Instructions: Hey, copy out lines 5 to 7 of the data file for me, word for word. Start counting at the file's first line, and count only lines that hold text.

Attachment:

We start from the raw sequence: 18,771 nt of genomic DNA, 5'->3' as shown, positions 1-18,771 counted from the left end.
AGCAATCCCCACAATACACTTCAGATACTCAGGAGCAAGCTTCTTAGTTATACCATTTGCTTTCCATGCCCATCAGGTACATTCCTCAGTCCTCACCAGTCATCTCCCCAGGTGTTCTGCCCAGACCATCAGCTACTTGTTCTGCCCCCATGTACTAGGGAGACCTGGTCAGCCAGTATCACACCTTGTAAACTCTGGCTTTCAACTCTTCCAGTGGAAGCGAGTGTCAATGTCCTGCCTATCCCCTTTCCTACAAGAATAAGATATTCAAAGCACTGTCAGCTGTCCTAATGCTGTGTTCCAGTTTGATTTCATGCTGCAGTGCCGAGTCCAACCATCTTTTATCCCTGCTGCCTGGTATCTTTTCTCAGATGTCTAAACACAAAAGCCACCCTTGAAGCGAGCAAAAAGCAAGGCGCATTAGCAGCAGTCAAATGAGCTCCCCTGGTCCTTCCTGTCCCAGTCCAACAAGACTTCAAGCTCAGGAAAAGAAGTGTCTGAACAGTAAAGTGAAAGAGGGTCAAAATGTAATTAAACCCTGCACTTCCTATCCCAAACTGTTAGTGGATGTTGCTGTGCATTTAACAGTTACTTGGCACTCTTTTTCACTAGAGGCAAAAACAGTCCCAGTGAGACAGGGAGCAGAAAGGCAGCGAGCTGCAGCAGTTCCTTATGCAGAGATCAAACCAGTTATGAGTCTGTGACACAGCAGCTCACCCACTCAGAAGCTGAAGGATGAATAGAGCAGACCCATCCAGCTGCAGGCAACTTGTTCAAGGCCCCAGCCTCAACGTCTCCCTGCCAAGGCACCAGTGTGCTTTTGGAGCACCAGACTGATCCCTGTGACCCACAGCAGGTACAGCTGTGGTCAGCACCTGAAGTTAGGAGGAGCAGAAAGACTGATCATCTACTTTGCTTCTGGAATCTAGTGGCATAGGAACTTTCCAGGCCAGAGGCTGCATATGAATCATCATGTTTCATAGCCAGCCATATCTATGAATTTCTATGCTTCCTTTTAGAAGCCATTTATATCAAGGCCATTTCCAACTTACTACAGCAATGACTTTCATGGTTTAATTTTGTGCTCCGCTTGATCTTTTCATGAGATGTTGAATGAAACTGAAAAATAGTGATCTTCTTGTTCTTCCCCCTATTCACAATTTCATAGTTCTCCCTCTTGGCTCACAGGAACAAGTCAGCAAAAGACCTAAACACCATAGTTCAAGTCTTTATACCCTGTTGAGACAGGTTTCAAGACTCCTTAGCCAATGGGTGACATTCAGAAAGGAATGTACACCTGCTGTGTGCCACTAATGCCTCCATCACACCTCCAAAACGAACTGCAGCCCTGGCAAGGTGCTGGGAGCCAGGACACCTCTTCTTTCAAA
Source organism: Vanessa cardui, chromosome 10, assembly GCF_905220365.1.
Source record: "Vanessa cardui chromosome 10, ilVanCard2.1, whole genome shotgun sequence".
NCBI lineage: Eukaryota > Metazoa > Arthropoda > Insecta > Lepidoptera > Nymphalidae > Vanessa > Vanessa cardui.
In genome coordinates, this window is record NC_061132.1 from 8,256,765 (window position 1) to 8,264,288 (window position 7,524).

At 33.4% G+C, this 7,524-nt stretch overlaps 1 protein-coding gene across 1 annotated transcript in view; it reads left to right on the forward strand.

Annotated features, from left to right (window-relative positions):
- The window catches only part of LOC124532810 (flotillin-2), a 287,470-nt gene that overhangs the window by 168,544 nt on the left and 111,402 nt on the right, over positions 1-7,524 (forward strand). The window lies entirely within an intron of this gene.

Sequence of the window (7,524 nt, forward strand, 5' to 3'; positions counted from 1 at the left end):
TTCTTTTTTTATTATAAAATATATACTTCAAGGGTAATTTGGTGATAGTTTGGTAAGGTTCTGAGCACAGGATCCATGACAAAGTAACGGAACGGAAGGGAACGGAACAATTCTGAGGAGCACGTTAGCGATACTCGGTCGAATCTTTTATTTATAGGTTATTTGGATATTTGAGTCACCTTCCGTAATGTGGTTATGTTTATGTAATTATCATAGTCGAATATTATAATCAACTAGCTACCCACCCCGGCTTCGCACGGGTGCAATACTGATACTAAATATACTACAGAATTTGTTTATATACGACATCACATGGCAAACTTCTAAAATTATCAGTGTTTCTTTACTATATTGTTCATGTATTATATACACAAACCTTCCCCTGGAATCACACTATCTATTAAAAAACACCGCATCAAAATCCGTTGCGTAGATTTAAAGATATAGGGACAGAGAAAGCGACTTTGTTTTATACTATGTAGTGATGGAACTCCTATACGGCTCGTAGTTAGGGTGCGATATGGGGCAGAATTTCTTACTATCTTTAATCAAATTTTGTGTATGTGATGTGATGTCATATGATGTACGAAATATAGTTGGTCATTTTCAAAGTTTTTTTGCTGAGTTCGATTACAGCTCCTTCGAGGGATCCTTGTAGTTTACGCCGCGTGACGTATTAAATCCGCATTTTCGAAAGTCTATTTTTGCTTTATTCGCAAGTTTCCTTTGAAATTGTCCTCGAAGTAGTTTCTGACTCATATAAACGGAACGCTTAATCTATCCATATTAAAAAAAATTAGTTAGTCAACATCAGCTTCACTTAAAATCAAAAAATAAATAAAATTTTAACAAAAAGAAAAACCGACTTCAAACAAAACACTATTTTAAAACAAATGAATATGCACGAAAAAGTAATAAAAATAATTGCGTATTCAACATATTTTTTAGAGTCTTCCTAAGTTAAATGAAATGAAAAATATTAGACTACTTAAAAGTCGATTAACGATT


NCBI lineage: Eukaryota > Metazoa > Arthropoda > Insecta > Lepidoptera > Nymphalidae > Vanessa > Vanessa cardui.
In genome coordinates, this window is record NC_061132.1 from 8,256,765 (window position 1) to 8,264,288 (window position 7,524).

At 33.4% G+C, this 7,524-nt stretch overlaps 1 protein-coding gene across 1 annotated transcript in view; it reads left to right on the forward strand.